Estonia’s interoperability as a blueprint for Canada’s digital efforts

Estonia interoperability digital Canada

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Amidst the global crisis, where everyone is facing common yet contextually different challenges, we have heard a lot about the value of collaboration and experience sharing. As the President of Estonia Kersti Kaljulaid noted in the recently held e-Governance Conference, this is something Estonia has been doing for a long time.

One example of such collaborative efforts was brought to life between Estonia and Canada a few years ago when Canada’s Deputy Minister, along with the Secretary of the Treasury Board, visited Estonia. After witnessing first-hand how digital the nation was, the Deputy Minister at the time, Alex Benay, travelled back to Canada with one message – “I want what they have, let’s make it happen.”

As the backbone of Estonia’s digital state is our interoperability framework, at the receiving end of the Deputy Minister’s message was the Director for Interoperability, Teresa D’Andrea. So for the past 2.5 years Teresa has been leading the efforts in building Canada’s own interoperability solution, The Canadian Digital Exchange Platform (CDXP), working closely with her Estonian counterparts to “make it happen.”

But interoperability goes significantly beyond downloading the correct toolkit with the best technology. We caught up with Teresa to understand how Estonia’s experience has provided value in developing an interoperability framework in a vastly different context.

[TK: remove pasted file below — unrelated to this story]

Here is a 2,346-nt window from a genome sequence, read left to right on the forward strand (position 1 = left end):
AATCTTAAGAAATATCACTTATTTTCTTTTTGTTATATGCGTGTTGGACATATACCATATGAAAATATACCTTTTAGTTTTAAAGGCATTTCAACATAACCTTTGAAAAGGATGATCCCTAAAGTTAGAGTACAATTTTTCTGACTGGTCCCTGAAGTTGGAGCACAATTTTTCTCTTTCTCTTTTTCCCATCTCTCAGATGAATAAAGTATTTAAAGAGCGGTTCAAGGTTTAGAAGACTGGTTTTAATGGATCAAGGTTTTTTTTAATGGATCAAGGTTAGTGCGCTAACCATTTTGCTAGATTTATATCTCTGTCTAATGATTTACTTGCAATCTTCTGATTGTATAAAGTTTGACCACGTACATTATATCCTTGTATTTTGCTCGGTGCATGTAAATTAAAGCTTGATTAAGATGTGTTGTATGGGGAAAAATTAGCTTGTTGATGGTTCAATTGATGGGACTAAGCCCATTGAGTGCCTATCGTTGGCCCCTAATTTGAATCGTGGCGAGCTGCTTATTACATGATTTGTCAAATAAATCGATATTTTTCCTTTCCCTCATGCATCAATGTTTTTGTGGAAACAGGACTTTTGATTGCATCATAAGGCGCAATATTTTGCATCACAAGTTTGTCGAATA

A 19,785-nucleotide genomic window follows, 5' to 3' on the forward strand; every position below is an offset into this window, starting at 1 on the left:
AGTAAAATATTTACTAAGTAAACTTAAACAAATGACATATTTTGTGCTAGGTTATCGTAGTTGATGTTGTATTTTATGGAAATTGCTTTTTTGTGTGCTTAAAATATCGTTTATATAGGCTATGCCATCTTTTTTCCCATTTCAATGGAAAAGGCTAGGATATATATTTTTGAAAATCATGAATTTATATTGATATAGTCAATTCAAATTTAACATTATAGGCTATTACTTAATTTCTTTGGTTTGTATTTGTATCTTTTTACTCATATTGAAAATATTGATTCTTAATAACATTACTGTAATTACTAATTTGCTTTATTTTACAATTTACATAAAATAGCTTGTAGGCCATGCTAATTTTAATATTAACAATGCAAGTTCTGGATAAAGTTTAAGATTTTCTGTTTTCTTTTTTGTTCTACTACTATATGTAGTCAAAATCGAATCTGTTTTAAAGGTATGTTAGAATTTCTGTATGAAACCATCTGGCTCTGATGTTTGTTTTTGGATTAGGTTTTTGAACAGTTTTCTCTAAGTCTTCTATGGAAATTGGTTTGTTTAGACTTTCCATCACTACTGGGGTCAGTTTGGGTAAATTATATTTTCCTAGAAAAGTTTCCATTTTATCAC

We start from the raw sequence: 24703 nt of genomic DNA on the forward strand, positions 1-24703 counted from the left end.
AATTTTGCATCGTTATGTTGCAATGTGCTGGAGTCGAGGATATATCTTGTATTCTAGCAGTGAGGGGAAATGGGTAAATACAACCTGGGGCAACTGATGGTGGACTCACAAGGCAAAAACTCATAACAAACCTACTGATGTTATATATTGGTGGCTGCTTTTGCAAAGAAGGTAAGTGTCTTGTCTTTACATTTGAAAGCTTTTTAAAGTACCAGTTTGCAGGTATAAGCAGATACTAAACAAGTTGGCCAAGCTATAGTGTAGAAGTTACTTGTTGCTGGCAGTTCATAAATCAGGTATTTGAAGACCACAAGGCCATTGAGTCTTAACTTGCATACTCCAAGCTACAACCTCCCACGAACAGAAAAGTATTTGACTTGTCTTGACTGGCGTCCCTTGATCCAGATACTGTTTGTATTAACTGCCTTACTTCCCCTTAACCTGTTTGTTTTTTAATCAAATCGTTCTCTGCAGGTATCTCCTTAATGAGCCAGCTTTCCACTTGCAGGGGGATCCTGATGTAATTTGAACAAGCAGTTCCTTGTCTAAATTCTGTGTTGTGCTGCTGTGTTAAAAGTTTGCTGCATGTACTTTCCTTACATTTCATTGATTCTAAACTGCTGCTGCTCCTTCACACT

In order to set the scene, let’s start by outlining how the CDXP compares to Estonia’s interoperability platform, the X-Road?

From a technology perspective it is quite different. However, when it comes to the people, processes and information required to make interoperability sustainable within the Government of Canada, we are trying to mimic what Estonia has done as closely as possible. The technology is never the hardest part, it is all those things around it that make or break an operation.

Firstly, when we talk about the people aspect, we loved that Estonia’s approach was to make the training free for developers. That is something we are trying to do in Canada as well. To make sure that through the provision of free training, our staff has the necessary skills to build robust Application Programming Interfaces (APIs), understand how to set up messaging queues, and are able to prioritise interoperability and the reuse of data in their day-to-day work.

Second of all, our Estonian partners have taught us the importance of having the appropriate processes in place to make onboarding onto their X-Road interoperability platform (or in Canada’s case, the CDXP) seamless and simple. What makes an interoperability system effective is its widespread adoption. The question then becomes, how do you shape your processes in such a way that adoption becomes the easiest path? The answer lies in transparency, free initial onboarding, effective monetisation schemes, and the appropriate incentives.

And the third aspect relates to information. Estonia’s setup, from a data perspective, is based on having single authoritative sources of data or sources of truth. This is baked into legislation where there is one population registry, one address registry, and one business registry etc. Whereas in Canada, data replication is a common practice, which inhibits us from providing seamless service delivery for citizens and businesses across the entire federal government. We are therefore still looking at how we can enable authoritative sources of truth and leverage a similar federated data model as in Estonia.